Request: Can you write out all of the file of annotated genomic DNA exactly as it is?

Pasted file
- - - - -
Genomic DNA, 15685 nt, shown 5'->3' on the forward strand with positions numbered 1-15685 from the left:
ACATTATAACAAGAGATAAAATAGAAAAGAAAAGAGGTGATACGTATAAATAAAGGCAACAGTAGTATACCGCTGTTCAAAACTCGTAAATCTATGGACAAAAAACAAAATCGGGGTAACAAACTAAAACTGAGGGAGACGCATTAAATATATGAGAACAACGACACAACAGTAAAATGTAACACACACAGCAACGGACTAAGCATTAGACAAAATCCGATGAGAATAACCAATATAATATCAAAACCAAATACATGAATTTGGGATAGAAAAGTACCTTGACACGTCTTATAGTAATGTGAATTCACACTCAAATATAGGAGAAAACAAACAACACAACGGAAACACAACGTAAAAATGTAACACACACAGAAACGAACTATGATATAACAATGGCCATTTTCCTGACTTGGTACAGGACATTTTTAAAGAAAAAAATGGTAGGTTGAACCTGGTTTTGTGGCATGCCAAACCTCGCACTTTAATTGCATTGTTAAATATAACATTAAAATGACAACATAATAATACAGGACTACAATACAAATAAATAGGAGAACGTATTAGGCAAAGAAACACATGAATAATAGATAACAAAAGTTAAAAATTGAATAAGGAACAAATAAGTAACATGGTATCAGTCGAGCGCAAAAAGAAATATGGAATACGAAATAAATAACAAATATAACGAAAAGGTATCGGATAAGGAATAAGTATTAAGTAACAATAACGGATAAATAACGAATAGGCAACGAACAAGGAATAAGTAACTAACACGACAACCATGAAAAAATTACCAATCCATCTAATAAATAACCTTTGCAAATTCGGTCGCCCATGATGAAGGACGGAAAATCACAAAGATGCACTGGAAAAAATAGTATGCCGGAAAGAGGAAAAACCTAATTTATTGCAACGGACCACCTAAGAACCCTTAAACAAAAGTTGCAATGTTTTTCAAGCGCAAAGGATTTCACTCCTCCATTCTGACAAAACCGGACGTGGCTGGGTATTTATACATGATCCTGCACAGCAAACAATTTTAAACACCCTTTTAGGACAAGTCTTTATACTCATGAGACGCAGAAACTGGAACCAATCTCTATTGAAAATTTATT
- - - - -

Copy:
Genomic DNA, 15685 nt, shown 5'->3' on the forward strand with positions numbered 1-15685 from the left:
ACATTATAACAAGAGATAAAATAGAAAAGAAAAGAGGTGATACGTATAAATAAAGGCAACAGTAGTATACCGCTGTTCAAAACTCGTAAATCTATGGACAAAAAACAAAATCGGGGTAACAAACTAAAACTGAGGGAGACGCATTAAATATATGAGAACAACGACACAACAGTAAAATGTAACACACACAGCAACGGACTAAGCATTAGACAAAATCCGATGAGAATAACCAATATAATATCAAAACCAAATACATGAATTTGGGATAGAAAAGTACCTTGACACGTCTTATAGTAATGTGAATTCACACTCAAATATAGGAGAAAACAAACAACACAACGGAAACACAACGTAAAAATGTAACACACACAGAAACGAACTATGATATAACAATGGCCATTTTCCTGACTTGGTACAGGACATTTTTAAAGAAAAAAATGGTAGGTTGAACCTGGTTTTGTGGCATGCCAAACCTCGCACTTTAATTGCATTGTTAAATATAACATTAAAATGACAACATAATAATACAGGACTACAATACAAATAAATAGGAGAACGTATTAGGCAAAGAAACACATGAATAATAGATAACAAAAGTTAAAAATTGAATAAGGAACAAATAAGTAACATGGTATCAGTCGAGCGCAAAAAGAAATATGGAATACGAAATAAATAACAAATATAACGAAAAGGTATCGGATAAGGAATAAGTATTAAGTAACAATAACGGATAAATAACGAATAGGCAACGAACAAGGAATAAGTAACTAACACGACAACCATGAAAAAATTACCAATCCATCTAATAAATAACCTTTGCAAATTCGGTCGCCCATGATGAAGGACGGAAAATCACAAAGATGCACTGGAAAAAATAGTATGCCGGAAAGAGGAAAAACCTAATTTATTGCAACGGACCACCTAAGAACCCTTAAACAAAAGTTGCAATGTTTTTCAAGCGCAAAGGATTTCACTCCTCCATTCTGACAAAACCGGACGTGGCTGGGTATTTATACATGATCCTGCACAGCAAACAATTTTAAACACCCTTTTAGGACAAGTCTTTATACTCATGAGACGCAGAAACTGGAACCAATCTCTATTGAAAATTTATT